Western Apache’s do not refer to others as friends in public; they do not ask how someone is feeling in public. Apache’s do not make a big deal of entering or leaving a room, rather they are unobtrusive. In Apache culture, one does not ask if someone is hungry or touch them in a social setting. Also, the Apaches do not talk about misfortune for fear of bringing misfortune on.
White men, especially American white men consider all of the above mentioned items social courtesies and appropriate for conversation.
Sociologists study speech performance and attempt to identify, describe, and understand the ways in which language is used in different social contexts. They look at who is speaking, who is listening, what the purpose of the speech is and other factors to see how we use language in different social contexts.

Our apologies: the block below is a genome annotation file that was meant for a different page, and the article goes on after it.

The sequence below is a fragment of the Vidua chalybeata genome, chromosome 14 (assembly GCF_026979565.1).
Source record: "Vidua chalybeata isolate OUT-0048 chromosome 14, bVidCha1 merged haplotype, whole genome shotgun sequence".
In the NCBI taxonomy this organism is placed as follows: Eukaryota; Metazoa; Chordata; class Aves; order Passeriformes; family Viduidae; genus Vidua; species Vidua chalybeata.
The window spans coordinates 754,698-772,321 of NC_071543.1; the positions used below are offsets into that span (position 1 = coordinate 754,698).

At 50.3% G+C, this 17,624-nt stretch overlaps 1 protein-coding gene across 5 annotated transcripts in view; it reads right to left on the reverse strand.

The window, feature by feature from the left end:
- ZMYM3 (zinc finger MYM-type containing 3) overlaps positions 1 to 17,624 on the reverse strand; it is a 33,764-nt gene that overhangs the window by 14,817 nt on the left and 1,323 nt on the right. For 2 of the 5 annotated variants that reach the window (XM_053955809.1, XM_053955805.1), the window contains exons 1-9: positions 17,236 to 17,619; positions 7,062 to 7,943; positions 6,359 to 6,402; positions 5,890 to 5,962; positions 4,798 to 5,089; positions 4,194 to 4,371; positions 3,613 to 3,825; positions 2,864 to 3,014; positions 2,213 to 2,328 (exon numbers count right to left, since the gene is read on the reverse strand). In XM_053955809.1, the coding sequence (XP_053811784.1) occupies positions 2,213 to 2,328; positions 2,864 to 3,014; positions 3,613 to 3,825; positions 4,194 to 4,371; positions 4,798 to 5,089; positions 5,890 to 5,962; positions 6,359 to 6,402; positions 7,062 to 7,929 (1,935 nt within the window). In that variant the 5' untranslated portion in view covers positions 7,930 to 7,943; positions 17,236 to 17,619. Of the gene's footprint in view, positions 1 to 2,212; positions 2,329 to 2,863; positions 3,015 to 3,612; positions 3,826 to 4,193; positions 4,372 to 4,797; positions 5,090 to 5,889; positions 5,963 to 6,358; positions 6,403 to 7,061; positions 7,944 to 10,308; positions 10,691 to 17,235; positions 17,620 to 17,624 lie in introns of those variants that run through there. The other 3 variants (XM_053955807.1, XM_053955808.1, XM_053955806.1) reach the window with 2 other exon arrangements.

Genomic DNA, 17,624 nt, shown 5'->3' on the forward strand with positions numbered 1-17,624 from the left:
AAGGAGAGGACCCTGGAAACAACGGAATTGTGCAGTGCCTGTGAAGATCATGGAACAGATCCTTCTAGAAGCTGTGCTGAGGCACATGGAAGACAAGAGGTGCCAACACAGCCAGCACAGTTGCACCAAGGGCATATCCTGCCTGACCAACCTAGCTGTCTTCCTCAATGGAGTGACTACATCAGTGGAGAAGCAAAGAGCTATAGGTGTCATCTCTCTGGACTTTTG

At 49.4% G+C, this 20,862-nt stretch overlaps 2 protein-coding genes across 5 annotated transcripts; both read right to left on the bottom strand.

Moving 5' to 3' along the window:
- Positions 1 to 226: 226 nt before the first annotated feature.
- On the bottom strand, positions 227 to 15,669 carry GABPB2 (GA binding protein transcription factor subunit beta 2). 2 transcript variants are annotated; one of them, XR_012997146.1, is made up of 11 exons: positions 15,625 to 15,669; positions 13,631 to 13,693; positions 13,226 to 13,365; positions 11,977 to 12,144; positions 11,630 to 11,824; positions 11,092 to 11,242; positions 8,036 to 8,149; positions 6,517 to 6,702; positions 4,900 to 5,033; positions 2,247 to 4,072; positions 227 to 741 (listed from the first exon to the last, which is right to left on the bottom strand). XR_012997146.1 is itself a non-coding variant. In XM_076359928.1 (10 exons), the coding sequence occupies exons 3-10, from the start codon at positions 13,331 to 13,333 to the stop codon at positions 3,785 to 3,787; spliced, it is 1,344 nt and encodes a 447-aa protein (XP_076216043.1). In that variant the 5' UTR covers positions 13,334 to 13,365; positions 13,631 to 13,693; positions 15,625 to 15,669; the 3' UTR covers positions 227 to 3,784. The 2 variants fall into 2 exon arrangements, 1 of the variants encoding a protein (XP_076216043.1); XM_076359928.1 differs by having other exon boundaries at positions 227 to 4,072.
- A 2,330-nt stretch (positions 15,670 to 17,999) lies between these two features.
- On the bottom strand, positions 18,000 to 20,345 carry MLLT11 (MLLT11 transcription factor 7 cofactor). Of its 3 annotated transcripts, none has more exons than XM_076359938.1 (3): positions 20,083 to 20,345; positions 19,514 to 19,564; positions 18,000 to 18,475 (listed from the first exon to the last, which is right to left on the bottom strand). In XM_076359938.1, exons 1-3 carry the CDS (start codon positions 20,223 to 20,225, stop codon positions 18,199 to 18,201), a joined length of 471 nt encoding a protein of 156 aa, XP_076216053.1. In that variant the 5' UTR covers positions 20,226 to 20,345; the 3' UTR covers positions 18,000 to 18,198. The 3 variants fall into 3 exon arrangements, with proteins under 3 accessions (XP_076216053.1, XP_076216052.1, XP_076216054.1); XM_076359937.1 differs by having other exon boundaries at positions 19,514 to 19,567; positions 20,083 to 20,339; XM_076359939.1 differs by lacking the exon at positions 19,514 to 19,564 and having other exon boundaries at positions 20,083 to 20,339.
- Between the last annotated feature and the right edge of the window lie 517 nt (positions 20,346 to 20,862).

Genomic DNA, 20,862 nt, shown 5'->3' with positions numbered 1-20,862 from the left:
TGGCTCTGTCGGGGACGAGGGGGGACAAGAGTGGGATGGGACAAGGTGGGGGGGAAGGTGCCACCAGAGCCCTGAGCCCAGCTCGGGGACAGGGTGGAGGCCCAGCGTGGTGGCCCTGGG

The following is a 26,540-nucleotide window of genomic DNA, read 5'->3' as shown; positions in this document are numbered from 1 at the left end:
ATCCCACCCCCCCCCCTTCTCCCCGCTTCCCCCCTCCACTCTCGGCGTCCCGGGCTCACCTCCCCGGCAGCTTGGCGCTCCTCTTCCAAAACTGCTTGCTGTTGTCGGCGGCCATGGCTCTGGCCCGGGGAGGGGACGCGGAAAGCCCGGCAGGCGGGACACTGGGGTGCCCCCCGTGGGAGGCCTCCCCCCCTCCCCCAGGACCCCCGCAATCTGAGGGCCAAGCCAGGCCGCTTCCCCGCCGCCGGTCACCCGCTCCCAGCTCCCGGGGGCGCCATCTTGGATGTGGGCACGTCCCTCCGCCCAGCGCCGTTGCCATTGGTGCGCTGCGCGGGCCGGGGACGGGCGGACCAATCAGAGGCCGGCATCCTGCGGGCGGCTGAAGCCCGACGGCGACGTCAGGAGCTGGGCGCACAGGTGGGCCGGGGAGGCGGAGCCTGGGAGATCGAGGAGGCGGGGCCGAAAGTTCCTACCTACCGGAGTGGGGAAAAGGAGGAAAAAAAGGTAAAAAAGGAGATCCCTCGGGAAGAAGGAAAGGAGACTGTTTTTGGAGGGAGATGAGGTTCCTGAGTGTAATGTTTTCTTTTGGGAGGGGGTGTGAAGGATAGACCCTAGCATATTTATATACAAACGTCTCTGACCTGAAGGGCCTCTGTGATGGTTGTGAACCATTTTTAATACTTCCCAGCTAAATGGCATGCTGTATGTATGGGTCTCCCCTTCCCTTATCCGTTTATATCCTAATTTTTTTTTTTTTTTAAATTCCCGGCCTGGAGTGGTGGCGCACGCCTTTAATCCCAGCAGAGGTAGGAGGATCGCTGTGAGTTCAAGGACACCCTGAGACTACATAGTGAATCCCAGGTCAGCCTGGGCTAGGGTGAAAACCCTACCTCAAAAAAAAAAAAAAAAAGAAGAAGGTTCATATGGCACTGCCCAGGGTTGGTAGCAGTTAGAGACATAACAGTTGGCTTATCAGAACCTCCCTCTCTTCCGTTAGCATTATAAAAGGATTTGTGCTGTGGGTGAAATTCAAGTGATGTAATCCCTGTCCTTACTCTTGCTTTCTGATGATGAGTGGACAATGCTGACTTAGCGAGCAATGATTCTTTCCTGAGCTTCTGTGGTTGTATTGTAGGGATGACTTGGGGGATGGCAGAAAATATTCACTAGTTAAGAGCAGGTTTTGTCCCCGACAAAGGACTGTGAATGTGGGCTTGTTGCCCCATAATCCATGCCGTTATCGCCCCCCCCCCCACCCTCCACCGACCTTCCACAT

Hierarchical societies, the most powerful group generally determine what is “power” in language.
At the bottom and top the social hierarchy, there is little variation because the people who are the richest and the poorest have little concern or chance of changing their position on the social ladder. Middle-class people, however, use casual, vernacular speech around family and close relations in order to be the same as their peers, but they use similar speech patterns to the wealthy in situations where they are concerned with raising their social status.
Creole is a language composed of elements of two or more different languages. But unlike a pidgin, people do speak Creoles as their first languages, and the vocabulary of these languages is as complex and rich as any others
This ability is often central to their identities and their introductions inside and outside of their commutes.
One example of this is students in predominately black high schools who speak SSAE in the classroom and AAVE with their friends.